Get some trustworthy people to explore the page and check to see what they understood and what they didn’t. Ask them:

  • What does this product do?
  • Who is it for?
  • What was unclear?
  • What are your questions about the product?

You’ll be amazed at how persuasive FAQs can be. Showing users common questions and answers not only helps you keep the main session concise, it subtly implies that lots of people are interested in the product. 

6. Drive Relevant Traffic

Once your web page is crystal clear, get it in front of prospects. Facebook groups are a great place for free traffic. Google Ads and Facebook Ads work too as paid options. Remember that the goal is to clarify the product and reach early adopters, not to optimise for scale.

7. Reach Out to Early Adopters

If your product solves a real pain point for someone, they’ll sign up. Email them back and start a conversation to involve them in the clarification process. For more on what to ask (and what not to ask) see my article on customer interviews.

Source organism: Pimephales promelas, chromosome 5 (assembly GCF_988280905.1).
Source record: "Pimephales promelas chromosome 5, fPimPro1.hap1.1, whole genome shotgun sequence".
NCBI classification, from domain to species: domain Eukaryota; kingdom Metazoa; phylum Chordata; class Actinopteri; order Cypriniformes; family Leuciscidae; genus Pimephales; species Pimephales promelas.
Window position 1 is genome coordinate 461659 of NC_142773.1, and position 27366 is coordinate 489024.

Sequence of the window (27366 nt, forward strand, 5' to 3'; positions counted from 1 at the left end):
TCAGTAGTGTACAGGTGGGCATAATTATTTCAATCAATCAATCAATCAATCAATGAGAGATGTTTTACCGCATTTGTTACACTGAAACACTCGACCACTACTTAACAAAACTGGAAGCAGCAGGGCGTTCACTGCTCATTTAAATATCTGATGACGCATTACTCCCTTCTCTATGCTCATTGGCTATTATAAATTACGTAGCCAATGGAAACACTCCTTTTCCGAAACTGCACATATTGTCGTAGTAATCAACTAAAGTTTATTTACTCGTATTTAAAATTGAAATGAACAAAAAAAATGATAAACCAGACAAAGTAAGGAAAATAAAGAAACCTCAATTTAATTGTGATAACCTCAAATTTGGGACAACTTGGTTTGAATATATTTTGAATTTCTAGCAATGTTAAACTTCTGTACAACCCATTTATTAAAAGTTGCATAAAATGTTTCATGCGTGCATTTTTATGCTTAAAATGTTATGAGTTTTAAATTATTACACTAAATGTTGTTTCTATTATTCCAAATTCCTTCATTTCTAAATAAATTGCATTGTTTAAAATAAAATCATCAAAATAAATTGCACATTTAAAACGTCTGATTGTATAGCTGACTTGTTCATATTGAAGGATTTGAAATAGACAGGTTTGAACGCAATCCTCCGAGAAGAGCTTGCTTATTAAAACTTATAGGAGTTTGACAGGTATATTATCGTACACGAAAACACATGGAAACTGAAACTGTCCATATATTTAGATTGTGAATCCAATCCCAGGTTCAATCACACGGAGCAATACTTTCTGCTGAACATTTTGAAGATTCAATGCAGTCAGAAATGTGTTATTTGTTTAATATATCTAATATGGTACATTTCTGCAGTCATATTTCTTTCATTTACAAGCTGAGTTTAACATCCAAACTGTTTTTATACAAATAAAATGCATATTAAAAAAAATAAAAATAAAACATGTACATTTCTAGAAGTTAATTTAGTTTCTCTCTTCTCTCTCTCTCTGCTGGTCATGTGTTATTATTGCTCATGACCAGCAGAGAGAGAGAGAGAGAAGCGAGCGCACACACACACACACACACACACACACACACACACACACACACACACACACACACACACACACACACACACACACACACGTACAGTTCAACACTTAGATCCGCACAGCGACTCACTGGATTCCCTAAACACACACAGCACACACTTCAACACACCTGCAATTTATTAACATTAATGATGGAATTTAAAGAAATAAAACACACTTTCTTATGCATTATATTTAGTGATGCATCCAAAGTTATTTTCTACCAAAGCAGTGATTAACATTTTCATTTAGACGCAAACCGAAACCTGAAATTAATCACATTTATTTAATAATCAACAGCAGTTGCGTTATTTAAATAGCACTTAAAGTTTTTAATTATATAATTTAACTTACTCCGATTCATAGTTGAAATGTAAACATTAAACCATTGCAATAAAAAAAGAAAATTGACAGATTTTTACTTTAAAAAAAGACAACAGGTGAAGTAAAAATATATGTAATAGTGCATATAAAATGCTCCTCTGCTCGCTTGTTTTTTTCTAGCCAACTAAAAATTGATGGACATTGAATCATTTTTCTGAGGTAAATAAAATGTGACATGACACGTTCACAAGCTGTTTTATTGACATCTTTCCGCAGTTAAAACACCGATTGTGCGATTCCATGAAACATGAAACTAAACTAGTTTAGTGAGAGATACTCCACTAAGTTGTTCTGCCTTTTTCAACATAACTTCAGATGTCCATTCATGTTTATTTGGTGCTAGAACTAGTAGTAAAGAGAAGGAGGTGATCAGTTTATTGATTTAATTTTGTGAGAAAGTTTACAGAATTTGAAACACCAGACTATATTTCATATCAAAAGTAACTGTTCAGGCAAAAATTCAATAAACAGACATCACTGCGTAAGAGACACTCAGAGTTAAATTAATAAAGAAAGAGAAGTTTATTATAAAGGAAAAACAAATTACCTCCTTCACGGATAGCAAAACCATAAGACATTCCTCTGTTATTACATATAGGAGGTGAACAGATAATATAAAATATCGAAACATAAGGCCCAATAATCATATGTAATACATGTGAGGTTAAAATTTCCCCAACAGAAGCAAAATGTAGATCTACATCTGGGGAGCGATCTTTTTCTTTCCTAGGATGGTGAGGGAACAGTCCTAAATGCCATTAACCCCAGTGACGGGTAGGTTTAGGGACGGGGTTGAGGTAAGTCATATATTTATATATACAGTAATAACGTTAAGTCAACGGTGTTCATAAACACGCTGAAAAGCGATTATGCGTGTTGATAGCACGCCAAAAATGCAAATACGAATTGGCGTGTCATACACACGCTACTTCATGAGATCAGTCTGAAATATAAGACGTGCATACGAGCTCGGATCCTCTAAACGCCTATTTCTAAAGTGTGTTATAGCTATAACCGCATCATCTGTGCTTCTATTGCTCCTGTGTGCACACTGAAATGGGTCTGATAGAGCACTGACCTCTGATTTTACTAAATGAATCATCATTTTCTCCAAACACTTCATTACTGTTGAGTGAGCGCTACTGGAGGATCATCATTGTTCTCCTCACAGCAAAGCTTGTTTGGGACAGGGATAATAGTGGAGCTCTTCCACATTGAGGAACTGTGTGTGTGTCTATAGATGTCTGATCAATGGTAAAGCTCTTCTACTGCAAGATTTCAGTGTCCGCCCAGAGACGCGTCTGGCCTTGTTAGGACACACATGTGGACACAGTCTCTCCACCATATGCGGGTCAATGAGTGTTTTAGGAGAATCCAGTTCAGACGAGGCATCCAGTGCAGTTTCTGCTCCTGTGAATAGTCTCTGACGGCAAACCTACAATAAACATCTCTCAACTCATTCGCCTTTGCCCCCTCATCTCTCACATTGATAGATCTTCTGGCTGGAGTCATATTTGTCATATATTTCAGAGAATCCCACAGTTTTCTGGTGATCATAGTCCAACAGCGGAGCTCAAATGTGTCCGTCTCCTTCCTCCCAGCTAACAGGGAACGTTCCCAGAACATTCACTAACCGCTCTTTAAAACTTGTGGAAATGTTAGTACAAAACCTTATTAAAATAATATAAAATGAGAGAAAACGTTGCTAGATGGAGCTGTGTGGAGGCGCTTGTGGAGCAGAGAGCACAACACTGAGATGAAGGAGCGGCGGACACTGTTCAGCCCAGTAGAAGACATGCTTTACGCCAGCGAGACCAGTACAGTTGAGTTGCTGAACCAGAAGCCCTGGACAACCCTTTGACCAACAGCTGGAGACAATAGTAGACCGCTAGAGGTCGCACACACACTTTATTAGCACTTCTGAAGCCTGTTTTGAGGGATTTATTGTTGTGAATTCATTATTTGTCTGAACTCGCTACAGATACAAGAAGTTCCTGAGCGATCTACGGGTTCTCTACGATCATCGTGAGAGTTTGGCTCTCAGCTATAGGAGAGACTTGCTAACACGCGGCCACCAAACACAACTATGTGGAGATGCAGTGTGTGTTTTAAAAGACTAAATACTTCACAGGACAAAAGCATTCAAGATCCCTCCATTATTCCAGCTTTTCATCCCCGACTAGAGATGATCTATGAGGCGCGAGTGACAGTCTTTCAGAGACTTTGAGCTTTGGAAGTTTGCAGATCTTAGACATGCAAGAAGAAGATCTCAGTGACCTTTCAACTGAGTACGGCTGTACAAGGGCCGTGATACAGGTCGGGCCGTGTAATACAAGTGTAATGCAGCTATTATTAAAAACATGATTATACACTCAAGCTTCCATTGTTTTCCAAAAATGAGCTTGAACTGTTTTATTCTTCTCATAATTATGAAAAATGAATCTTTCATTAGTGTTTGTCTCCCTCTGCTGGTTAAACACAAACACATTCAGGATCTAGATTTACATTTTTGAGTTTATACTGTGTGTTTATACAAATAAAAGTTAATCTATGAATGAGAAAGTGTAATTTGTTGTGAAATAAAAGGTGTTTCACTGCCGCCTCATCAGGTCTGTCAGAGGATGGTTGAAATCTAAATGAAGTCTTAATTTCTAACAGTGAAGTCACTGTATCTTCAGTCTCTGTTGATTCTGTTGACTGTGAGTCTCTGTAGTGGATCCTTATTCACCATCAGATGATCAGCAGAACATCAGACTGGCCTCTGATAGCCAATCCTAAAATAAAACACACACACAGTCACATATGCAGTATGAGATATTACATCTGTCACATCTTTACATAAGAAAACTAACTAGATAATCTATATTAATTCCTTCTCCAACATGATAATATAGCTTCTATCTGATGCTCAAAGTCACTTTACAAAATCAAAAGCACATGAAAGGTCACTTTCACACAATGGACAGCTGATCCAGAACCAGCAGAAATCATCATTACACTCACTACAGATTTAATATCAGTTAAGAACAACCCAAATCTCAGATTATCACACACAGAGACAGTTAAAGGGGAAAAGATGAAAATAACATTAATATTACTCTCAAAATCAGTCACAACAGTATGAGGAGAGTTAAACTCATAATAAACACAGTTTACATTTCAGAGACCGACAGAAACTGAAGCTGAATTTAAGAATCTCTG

If no-one signs up, it’s still a success — you’ve learned something important without building the product!

8. Iterate the Landing Page

As you learn from early adopters, tweak the value proposition, clarify the benefits, or include new frequently asked questions. It’s always cheaper to change a product idea when it’s just words on a page.

Start at the End and Work Backwards

It’s scary to release a landing page early. What if someone copies your idea? What if you disappoint some potential users? And perhaps the biggest fear of all . . . what if some people hate the idea? The truth is, if it’s a good idea, all of these will come true. Delaying the inevitable won’t help you in the long run.

Here’s what I think you should be afraid of: spending a boatload of time and money on a product idea, only to find out that people don’t want to sign up for it. To me, there’s nothing more terrifying than wasted effort.

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Continue reading about prototyping your business:

Originally published Apr 1, 2019, last updated Jul 27, 2023